St. Louis City-County Merger
The city of St. Louis and St. Louis County would be combined under a new entity via a sweeping plan to remake government in the region.
But several people briefed on the plan, which could change, outlined its contents to the Business Journal.
- Better Together would fund an operation to get signatures for a Constitutional amendment with the goal of placing it on a statewide ballot in November 2020. It would be promoted by a multimillion-dollar “yes” campaign, directed by Democratic operative Nancy Rice and financed by index-fund pioneer Rex Sinquefield and others, and all Missouri residents would get a say. If a majority of voters approve the amendment, within five or six weeks all current government offices in the city and county would be suspended and a transitional government would take over for about 15 months, pending elections.
- A new governmental entity — with a new charter — would be created in place of the current city of St. Louis and St. Louis County structures. It would encompass the current city and county land mass. The government would be based in downtown St. Louis.
- Elected officials would include: one mayor, one prosecuting attorney, one assessor and 33 council members.
- The county’s 88 municipalities would lose the ability to collect most sales taxes, have their own police departments and courts. What’s currently the city and county would have one police department and one court system. The municipalities, their officials and legislative bodies would still exist.
- Fire and school districts would be untouched.
It wasn’t immediately clear how municipal debt and the city’s earnings tax would be handled, but Better Together has said previously that no government will get a “bailout.”
Rice, executive director of Better Together, said in a statement Friday:“The Better Together Task Force has not yet finalized its report. We expect completion and public release in January 2019 and look forward to sharing the details of their proposal at that time. Over the past 18 months the task force has hosted seven public forums, held hundreds of stakeholder meetings and received more than 1,200 online surveys in an effort to gather community input.”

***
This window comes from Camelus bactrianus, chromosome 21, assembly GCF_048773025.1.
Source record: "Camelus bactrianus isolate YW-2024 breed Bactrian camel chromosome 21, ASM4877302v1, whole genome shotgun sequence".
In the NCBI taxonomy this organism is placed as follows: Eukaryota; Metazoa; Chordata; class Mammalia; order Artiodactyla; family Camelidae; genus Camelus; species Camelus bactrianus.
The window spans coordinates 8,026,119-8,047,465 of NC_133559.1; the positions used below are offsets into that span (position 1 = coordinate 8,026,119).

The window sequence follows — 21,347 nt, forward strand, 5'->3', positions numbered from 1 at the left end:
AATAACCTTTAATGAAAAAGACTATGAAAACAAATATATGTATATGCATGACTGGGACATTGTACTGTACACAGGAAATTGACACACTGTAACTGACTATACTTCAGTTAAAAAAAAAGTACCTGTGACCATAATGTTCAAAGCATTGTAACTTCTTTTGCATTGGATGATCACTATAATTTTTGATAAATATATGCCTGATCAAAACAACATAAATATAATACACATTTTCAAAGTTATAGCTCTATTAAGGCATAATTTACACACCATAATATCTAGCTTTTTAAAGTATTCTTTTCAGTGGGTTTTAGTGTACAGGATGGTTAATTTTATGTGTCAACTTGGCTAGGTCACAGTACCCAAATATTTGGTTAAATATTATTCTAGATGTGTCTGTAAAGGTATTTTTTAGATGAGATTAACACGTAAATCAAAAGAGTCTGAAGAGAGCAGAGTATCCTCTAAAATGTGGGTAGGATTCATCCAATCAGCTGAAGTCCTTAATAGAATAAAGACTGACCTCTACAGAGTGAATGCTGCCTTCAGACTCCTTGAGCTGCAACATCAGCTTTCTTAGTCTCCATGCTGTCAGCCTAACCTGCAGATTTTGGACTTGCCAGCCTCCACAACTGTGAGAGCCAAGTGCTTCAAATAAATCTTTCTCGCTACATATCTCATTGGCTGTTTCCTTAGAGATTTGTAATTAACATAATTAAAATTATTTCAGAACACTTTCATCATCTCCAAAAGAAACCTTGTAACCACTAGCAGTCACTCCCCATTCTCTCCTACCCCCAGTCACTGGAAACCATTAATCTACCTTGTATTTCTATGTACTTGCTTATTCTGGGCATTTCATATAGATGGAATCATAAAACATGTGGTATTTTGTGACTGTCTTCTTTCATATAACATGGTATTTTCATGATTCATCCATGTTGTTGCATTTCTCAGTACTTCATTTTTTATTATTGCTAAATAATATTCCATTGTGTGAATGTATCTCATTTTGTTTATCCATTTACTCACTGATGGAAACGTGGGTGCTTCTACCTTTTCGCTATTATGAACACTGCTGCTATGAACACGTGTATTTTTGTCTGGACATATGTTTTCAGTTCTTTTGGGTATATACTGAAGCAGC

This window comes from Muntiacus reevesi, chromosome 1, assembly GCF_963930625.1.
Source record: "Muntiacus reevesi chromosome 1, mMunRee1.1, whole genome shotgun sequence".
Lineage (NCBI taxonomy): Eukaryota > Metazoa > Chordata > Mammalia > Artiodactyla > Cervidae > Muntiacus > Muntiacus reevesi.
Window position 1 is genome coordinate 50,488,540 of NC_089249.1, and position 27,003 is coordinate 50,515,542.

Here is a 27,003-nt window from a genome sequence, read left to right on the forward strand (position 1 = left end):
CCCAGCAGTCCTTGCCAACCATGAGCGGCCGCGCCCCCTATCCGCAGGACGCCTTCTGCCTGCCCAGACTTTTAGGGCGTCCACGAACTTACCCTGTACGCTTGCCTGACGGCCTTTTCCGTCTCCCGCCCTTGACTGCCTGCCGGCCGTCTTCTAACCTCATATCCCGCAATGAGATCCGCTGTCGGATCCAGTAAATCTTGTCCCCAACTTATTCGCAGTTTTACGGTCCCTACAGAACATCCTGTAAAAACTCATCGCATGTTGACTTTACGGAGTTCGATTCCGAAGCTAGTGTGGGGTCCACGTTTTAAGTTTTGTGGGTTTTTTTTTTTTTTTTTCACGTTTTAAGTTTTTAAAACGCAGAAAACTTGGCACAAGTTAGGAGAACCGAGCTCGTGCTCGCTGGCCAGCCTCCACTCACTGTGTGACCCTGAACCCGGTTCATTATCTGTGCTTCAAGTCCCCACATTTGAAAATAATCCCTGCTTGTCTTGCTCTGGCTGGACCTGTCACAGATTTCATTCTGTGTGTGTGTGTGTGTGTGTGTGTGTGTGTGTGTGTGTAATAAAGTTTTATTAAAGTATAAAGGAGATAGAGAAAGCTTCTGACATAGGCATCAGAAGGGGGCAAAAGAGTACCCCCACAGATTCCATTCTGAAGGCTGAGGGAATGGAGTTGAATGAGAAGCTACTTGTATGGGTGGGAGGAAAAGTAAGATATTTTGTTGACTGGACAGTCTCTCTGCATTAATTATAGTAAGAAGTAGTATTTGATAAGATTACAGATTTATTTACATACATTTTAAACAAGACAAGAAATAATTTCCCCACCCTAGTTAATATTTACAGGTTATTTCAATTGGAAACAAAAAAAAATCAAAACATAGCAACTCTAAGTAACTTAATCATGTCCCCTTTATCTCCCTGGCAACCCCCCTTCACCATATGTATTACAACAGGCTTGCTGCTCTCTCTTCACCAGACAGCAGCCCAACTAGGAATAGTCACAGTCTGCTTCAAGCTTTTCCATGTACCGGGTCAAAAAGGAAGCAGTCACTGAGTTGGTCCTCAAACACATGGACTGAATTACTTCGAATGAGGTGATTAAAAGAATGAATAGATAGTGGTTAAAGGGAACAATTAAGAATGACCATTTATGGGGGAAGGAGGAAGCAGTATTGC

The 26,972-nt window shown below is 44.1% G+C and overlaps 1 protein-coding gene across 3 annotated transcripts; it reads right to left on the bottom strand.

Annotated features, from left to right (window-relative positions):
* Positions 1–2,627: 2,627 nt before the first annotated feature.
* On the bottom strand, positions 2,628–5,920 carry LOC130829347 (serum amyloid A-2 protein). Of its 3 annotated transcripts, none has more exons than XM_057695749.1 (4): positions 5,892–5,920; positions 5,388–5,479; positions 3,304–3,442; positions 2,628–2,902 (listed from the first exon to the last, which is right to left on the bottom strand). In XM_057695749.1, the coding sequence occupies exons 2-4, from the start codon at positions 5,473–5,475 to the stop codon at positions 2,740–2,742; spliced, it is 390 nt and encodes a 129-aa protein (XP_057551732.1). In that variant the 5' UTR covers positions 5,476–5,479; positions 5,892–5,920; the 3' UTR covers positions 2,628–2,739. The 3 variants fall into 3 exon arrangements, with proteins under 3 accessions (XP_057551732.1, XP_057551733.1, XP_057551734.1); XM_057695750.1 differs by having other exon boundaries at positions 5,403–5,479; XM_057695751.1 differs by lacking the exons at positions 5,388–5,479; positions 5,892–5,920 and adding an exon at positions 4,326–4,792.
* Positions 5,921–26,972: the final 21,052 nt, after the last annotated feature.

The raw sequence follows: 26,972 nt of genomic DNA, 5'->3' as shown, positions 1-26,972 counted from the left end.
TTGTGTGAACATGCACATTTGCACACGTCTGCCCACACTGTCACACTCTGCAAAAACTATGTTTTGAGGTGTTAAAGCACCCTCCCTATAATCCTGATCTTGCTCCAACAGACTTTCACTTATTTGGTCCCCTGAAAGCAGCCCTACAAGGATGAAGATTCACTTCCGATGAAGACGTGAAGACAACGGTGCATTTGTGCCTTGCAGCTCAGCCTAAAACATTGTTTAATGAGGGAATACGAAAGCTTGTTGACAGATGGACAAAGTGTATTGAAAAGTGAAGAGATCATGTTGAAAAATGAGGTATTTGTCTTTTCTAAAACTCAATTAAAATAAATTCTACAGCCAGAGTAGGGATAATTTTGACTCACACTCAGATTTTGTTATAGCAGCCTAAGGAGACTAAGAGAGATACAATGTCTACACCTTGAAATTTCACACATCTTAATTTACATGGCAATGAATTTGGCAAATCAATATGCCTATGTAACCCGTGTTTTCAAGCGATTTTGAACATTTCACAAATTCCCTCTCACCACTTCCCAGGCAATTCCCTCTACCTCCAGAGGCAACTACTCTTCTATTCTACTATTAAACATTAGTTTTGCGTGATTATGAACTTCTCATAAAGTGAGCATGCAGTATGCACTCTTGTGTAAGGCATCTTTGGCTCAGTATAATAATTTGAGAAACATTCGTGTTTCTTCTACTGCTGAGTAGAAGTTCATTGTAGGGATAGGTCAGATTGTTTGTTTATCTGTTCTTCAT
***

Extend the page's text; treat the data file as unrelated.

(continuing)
A spokesman for Krewson declined to comment. A spokesman for Stenger did not immediately respond to requests for comment.
The plan is likely to face opposition from groups of voters in the city and county worried about local control of services and government jobs. The Municipal League, which represents many municipalities, and North County police departments figure to be part of that “no” coalition.
Proponents are poised to take a message to outstate voters that slow-growth St. Louis, the biggest driver of Missouri's economy, needs a boost. Sinquefield has funded other initiatives to change government, such as the successful 2010 state ballot initiative to force a vote every five years on the earnings tax in St. Louis and Kansas City.
The Better Together task force launched in June, led by Suzanne Sitherwood, president and CEO of St. Louis-based energy company Spire; Will Ross, associate dean of diversity and professor of medicine at Washington University; Arindam Kar, partner at law firm Bryan Cave Leighton Paisner LLP; Kira Van Niel, program manager at Boeing; and Joe Adorjan, management partner at Stonington Partners Inc. At that launch, Better Together, which is backed by the Sinquefield-bankrolled Missouri Council for a Better Economy, said overall spending for St. Louis’ municipal services grew 5 percent, or $119 million, in the past three years, to $2.5 billion annually. That includes the city, county, municipalities in the county and 23 fire districts.
The initiative comes as the St. Louis region was surpassed by Baltimore this year as the 20th largest metro area in the U.S.